Could High Heels Cause Migraines?

Many women are willing to invest their entire paychecks and suffer a few blisters in order to walk in a much-coveted pair.

There's been much talk recently about the possibility that wearing high heels could be connected with getting migraines—a debilitating headache that causes throbbing pain and sensitivity to sound and light. For many sufferers, migraines affect daily living and translate into a compromised quality of life.

The Effects of Wearing High Heels

The concept of shoes as a migraine cause first came to light when presidential hopeful Michele Bachmann reported that heels seem to trigger severe migraine attacks. This claim sparked media frenzy, causing many reporters to look to the medical community to find out if any valid medical connection really exists. 

While high heels can certainly be to blame for a host of foot ailments, to date, there isn't any significant scientific data on shoe choice and migraines.

Footwear as a Migraine Cause

Some experts believe that the offset of migraines are more likely to be caused by the continual use of high heels and not due to a particular kind of footwear.  Since heels are often worn on formal occasions, it could be the stress of the event that triggers the headache and not the actual shoe itself.

But there are other factors involved in wearing heels that some women suggest may also be to blame. For instance, when you walk in high heels, this can put more tension on your back than more sensible shoes, and for some, this can be enough to set off a migraine. Very high heels can also affect the body's overall alignment, which can cause tension on the feet and back, which can lead to a headache or migraine.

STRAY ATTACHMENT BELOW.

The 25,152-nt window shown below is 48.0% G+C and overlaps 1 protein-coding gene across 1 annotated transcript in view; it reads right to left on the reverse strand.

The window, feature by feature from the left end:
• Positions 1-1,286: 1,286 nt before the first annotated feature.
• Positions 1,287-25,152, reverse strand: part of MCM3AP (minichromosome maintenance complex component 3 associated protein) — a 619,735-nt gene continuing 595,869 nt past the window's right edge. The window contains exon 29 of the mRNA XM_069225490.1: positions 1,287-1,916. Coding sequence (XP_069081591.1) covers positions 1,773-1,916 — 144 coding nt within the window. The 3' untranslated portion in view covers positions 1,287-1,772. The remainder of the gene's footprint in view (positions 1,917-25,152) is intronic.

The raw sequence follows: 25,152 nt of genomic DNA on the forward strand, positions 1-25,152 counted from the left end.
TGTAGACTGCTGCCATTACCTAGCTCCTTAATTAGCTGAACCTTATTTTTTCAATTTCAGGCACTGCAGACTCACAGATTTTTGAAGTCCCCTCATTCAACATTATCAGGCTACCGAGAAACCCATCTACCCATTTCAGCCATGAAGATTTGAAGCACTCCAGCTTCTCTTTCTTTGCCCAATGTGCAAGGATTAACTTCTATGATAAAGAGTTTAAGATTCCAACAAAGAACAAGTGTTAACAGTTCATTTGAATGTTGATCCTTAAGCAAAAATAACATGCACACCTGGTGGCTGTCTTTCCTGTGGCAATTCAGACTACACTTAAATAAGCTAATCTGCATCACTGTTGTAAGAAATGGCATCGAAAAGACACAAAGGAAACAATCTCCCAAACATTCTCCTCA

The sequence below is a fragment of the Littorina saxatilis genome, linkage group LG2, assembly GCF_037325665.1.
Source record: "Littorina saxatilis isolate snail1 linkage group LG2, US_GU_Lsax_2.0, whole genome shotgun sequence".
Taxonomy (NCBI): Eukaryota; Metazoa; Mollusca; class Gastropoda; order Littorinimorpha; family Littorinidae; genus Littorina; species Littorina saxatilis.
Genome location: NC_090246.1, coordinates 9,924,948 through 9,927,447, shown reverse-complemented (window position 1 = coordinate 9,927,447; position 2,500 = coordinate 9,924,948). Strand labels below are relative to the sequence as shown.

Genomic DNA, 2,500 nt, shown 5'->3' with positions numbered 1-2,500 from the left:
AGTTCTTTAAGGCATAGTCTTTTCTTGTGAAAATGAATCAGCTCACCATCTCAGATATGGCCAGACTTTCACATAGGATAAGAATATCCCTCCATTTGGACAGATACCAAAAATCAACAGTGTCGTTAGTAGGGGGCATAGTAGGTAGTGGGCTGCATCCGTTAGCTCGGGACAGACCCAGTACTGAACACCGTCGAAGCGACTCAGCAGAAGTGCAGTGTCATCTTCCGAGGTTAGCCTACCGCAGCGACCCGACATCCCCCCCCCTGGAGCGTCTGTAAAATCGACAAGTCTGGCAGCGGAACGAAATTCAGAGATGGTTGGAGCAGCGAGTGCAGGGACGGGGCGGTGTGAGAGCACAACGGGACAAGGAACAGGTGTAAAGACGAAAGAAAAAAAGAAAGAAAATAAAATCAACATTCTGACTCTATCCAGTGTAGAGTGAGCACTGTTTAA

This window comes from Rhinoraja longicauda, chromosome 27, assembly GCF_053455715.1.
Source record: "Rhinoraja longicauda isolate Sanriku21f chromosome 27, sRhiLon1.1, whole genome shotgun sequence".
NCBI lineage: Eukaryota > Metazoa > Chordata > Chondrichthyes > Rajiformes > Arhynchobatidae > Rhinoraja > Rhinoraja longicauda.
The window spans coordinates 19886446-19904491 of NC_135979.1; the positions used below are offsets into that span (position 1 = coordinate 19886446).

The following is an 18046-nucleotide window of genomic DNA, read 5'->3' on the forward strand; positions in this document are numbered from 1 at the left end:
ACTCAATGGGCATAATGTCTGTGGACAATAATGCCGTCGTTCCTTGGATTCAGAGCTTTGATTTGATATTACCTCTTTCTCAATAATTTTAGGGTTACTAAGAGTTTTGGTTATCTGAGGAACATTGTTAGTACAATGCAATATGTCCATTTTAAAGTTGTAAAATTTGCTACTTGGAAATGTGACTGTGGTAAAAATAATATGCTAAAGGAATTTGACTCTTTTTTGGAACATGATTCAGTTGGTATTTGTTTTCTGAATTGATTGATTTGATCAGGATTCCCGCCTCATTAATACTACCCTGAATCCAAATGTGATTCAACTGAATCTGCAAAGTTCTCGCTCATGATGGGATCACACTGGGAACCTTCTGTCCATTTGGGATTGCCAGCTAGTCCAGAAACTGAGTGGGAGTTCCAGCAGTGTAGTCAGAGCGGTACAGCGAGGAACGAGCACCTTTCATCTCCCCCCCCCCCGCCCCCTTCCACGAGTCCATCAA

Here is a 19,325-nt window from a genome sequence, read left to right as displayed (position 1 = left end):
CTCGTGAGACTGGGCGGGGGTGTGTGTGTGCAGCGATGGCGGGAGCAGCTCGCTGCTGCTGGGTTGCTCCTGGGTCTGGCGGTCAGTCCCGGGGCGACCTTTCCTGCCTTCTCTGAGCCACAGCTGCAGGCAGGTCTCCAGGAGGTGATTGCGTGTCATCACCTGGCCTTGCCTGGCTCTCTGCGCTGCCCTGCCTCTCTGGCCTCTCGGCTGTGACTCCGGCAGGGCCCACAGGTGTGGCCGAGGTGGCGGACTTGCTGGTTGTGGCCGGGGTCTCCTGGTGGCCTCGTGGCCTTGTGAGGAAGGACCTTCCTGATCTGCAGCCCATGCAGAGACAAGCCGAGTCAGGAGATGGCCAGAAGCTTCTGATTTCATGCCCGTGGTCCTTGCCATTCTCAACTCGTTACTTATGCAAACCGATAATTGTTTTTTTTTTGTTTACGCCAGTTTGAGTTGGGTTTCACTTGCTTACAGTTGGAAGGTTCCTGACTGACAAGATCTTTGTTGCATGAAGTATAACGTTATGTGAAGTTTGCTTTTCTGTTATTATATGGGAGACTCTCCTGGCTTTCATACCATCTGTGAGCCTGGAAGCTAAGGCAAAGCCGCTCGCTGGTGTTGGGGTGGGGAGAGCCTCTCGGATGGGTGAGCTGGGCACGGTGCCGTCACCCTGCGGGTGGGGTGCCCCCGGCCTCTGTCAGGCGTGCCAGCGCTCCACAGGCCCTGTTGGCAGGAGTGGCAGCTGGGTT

Other risk factors include gender, since women are three times more likely than men to suffer from migraines, as well as hormonal changes, and family history. Regardless of what triggers your migraine, though, it's important to talk to your doctor to find out the best treatment strategy to help keep it under wraps.

How to Prevent Migraines

There are a number of medications that, when taken regularly (daily or during high-risk periods) can help to prevent or minimize the severity of a migraine. Once you're in the middle of a migraine, though, you'll need some pain-relieving medication. Some people with mild symptoms may find that over-the-counter drugs can be enough, but for frequent and severe migraines, your doctor may prescribe something stronger.

Other Ways to Take Control

You can also make some lifestyle choices to keep your headaches under control. For instance, getting enough sleep can reduce stress and help you feel better. Muscle relaxation exercises can also be used to relieve some of the tension that can trigger a headache or migraine.

When you do feel a migraine starting, sometimes using an ice pack on the back of your neck and resting in a dark room can help. You should also pay attention to your symptoms and determine when and where they occur, so you can identify patterns that can help you to avoid common triggers.

If you do find that the effects of high heels seem to extend to your migraine headaches, it could be time to put them away and opt for more practical footwear choices. Today it's easy to find many comfortable and affordable shoes that look stylish and are pain free.




"Migraine." Mayo Clinic. Mayo Foundation for Education and Research, 4 June 2011. Web. 2 Aug. 2011.

Park, Alice. "Can Heels Trigger Migraines?" Time Healthland, 21 July 2011. Web. 2 Aug. 2011.